Beethoven’s life was marked by the tragedy of his deafness, for which symptoms appeared in his latest twenties. Before being completely deaf, he used ear-horns to improve his hearing condition, tools that visitors can see at the Beethoven’s museum in his native Bonn . Unfortunately, his problem had most likely a severe pathological origin and such tools did not help him significantly throughout the years . The first record of ear-horns usage dates back to 1634 when the French Jesuit Jean Leurechon describes them in his writings. Their main scope is to convey acoustic waves towards the ear but they disappeared around the 60thies in favour of more practical medical devices.
Now, if you are familiar with natural evolution, you are maybe wondering why we did not end up having cone-shaped ears to enhance our hearing capabilities? At the end of the day, the ear function is to make us hear. The problem is that ear-horns work well only if the person points them towards the sound source: a cone-shaped ear would have prevented us to individuate the provenance of sounds, quite dangerous even for our survival. Another aspect tied to the human ears, is their ability to better capture sounds at frequencies typical of the human voice. Basically, we have human ears to listen to the human voice. All in all, natural evolution had to optimize the ear topology, a process that took millions of years, to satisfy several criteria and objectives without compromising any aspect.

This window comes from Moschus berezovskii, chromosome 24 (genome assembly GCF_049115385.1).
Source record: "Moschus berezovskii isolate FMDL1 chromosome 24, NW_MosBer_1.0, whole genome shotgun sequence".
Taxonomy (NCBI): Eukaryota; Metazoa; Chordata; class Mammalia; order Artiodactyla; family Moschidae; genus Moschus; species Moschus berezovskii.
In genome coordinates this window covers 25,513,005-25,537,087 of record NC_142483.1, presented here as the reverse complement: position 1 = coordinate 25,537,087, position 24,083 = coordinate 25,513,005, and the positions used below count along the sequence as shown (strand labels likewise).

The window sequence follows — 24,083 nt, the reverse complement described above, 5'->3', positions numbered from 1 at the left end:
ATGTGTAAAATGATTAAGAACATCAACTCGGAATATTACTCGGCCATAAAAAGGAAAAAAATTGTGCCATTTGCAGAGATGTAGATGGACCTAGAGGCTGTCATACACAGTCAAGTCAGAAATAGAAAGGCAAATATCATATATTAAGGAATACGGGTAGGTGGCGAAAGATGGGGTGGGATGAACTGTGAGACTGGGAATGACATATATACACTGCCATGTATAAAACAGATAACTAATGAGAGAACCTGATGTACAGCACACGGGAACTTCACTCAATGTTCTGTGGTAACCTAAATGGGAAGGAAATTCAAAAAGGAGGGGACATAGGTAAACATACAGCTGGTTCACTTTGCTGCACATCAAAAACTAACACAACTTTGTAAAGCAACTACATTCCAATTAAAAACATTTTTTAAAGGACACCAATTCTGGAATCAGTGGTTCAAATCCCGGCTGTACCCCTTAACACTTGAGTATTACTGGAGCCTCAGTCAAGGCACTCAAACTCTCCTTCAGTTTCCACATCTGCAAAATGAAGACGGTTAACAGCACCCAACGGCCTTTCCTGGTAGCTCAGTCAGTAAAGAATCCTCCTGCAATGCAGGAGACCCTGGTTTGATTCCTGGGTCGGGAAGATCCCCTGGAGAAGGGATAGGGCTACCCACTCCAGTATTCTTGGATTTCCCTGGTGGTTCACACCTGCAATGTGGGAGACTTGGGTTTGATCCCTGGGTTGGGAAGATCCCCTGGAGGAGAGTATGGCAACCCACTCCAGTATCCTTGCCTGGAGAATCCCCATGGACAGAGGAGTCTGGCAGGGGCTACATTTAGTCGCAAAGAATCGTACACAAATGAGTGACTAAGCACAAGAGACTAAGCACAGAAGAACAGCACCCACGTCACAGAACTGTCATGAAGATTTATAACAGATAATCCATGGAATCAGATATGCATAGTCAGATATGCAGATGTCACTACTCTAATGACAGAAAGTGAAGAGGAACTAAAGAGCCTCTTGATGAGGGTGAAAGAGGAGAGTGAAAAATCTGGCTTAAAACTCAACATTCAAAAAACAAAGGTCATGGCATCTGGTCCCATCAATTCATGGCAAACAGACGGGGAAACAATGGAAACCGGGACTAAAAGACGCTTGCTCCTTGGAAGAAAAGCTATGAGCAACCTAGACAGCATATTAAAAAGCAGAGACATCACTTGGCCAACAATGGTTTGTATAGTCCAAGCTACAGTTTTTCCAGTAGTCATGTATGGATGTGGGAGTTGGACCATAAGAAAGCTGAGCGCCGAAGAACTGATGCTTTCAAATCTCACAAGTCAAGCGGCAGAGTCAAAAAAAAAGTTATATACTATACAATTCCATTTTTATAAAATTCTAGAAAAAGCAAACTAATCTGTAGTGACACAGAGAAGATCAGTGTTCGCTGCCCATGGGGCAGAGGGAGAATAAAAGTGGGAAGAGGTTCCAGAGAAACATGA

Speaking of which, what is sound? Sound as we know it, becomes fascinating because of the way our human brain processes it. In reality, sound is much more banal and it is nothing but a mechanical vibration propagating in a medium, obeying to all the laws of nature related to waves. Sound is thus subjected to reflection, refraction and diffraction. Such capricious phenomena are of course a nightmare when dealing with engineering design. The first example that comes to my mind are the acoustic waves produced by the heat-release fluctuations in a gas turbine flame. These waves can travel in a combustion chamber and perturb the flame. Even worse, they can amplify and make combustion unstable. If you are a gas turbine engineer, you have all my sympathy.
If you are a muffler engineer, your life won’t be easy either. The muffler is a device at the very end of the powertrain, which suppresses the acoustic waves coming from the engine. The acoustic loss is triggered by abruptly changing the area of internal ducts (expansion chambers), creating reflected waves that can cancel out the incoming waves, or by absorbing the acoustic energy, for example by means perforations in the ducts that connect with a volume filled with a porous material. As usual in engineering, “you never get something for nothing”. There are two pieces of bad news in this scenario: the first is that the muffler presence increases the backpressure, thus decreasing the overall efficiency of the engine. The second bad news is that increasing transmission loss and decreasing backpressure in a muffler are concurrent objectives. I told you: muffler engineer life is not easy. But in this blog, we’ll try to crack the code anyway.
Figure 1: the optimization workflow